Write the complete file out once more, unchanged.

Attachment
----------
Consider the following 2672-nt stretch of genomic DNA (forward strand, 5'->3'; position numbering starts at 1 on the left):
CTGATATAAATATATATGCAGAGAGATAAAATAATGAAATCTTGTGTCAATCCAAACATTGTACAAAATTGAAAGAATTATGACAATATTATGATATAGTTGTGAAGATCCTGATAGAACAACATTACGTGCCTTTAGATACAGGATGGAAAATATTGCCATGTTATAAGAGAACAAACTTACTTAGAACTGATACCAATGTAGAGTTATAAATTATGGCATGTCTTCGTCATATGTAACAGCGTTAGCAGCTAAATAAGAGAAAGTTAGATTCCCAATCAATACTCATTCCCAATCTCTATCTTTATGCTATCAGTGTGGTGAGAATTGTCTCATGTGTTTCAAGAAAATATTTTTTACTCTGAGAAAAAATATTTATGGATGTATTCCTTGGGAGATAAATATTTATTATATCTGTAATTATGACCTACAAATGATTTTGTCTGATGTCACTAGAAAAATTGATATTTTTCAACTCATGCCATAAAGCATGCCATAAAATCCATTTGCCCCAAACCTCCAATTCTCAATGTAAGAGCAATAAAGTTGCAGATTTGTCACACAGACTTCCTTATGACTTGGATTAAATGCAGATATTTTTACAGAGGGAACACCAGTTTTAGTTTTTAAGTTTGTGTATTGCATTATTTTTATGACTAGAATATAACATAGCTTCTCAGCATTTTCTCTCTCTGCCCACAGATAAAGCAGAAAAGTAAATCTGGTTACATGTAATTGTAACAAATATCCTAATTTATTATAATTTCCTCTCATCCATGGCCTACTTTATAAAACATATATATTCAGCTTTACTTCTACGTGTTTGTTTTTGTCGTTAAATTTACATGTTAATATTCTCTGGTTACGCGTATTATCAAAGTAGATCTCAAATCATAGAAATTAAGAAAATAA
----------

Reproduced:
Consider the following 2672-nt stretch of genomic DNA (forward strand, 5'->3'; position numbering starts at 1 on the left):
CTGATATAAATATATATGCAGAGAGATAAAATAATGAAATCTTGTGTCAATCCAAACATTGTACAAAATTGAAAGAATTATGACAATATTATGATATAGTTGTGAAGATCCTGATAGAACAACATTACGTGCCTTTAGATACAGGATGGAAAATATTGCCATGTTATAAGAGAACAAACTTACTTAGAACTGATACCAATGTAGAGTTATAAATTATGGCATGTCTTCGTCATATGTAACAGCGTTAGCAGCTAAATAAGAGAAAGTTAGATTCCCAATCAATACTCATTCCCAATCTCTATCTTTATGCTATCAGTGTGGTGAGAATTGTCTCATGTGTTTCAAGAAAATATTTTTTACTCTGAGAAAAAATATTTATGGATGTATTCCTTGGGAGATAAATATTTATTATATCTGTAATTATGACCTACAAATGATTTTGTCTGATGTCACTAGAAAAATTGATATTTTTCAACTCATGCCATAAAGCATGCCATAAAATCCATTTGCCCCAAACCTCCAATTCTCAATGTAAGAGCAATAAAGTTGCAGATTTGTCACACAGACTTCCTTATGACTTGGATTAAATGCAGATATTTTTACAGAGGGAACACCAGTTTTAGTTTTTAAGTTTGTGTATTGCATTATTTTTATGACTAGAATATAACATAGCTTCTCAGCATTTTCTCTCTCTGCCCACAGATAAAGCAGAAAAGTAAATCTGGTTACATGTAATTGTAACAAATATCCTAATTTATTATAATTTCCTCTCATCCATGGCCTACTTTATAAAACATATATATTCAGCTTTACTTCTACGTGTTTGTTTTTGTCGTTAAATTTACATGTTAATATTCTCTGGTTACGCGTATTATCAAAGTAGATCTCAAATCATAGAAATTAAGAAAATAA